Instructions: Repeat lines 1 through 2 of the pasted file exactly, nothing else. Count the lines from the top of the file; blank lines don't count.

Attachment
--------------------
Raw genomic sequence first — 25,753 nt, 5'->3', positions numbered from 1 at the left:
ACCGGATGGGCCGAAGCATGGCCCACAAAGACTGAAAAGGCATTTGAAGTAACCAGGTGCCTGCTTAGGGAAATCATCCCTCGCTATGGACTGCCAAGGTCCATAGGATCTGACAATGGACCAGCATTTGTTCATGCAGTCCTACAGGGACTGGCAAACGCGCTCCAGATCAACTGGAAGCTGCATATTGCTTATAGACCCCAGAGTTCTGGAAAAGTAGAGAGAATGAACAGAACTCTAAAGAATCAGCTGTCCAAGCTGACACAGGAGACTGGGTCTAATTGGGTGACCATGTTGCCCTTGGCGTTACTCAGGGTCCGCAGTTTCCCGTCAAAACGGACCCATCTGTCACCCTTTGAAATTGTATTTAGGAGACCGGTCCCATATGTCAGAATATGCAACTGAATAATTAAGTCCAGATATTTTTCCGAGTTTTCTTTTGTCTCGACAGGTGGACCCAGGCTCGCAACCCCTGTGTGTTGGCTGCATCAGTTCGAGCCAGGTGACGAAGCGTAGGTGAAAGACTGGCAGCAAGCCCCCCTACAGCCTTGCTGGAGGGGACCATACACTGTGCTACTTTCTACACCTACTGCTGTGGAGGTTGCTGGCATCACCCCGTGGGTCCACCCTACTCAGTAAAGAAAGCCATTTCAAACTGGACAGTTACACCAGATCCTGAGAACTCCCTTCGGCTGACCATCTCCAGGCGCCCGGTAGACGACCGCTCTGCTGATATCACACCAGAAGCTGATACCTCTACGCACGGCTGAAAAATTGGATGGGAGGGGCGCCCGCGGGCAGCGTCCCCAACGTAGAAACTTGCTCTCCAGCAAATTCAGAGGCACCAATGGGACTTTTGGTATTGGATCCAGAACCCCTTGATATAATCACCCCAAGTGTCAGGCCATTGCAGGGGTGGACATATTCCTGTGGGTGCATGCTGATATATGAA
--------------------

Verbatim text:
Raw genomic sequence first — 25,753 nt, 5'->3', positions numbered from 1 at the left:
ACCGGATGGGCCGAAGCATGGCCCACAAAGACTGAAAAGGCATTTGAAGTAACCAGGTGCCTGCTTAGGGAAATCATCCCTCGCTATGGACTGCCAAGGTCCATAGGATCTGACAATGGACCAGCATTTGTTCATGCAGTCCTACAGGGACTGGCAAACGCGCTCCAGATCAACTGGAAGCTGCATATTGCTTATAGACCCCAGAGTTCTGGAAAAGTAGAGAGAATGAACAGAACTCTAAAGAATCAGCTGTCCAAGCTGACACAGGAGACTGGGTCTAATTGGGTGACCATGTTGCCCTTGGCGTTACTCAGGGTCCGCAGTTTCCCGTCAAAACGGACCCATCTGTCACCCTTTGAAATTGTATTTAGGAGACCGGTCCCATATGTCAGAATATGCAACTGAATAATTAAGTCCAGATATTTTTCCGAGTTTTCTTTTGTCTCGACAGGTGGACCCAGGCTCGCAACCCCTGTGTGTTGGCTGCATCAGTTCGAGCCAGGTGACGAAGCGTAGGTGAAAGACTGGCAGCAAGCCCCCCTACAGCCTTGCTGGAGGGGACCATACACTGTGCTACTTTCTACACCTACTGCTGTGGAGGTTGCTGGCATCACCCCGTGGGTCCACCCTACTCAGTAAAGAAAGCCATTTCAAACTGGACAGTTACACCAGATCCTGAGAACTCCCTTCGGCTGACCATCTCCAGGCGCCCGGTAGACGACCGCTCTGCTGATATCACACCAGAAGCTGATACCTCTACGCACGGCTGAAAAATTGGATGGGAGGGGCGCCCGCGGGCAGCGTCCCCAACGTAGAAACTTGCTCTCCAGCAAATTCAGAGGCACCAATGGGACTTTTGGTATTGGATCCAGAACCCCTTGATATAATCACCCCAAGTGTCAGGCCATTGCAGGGGTGGACATATTCCTGTGGGTGCATGCTGATATATGAA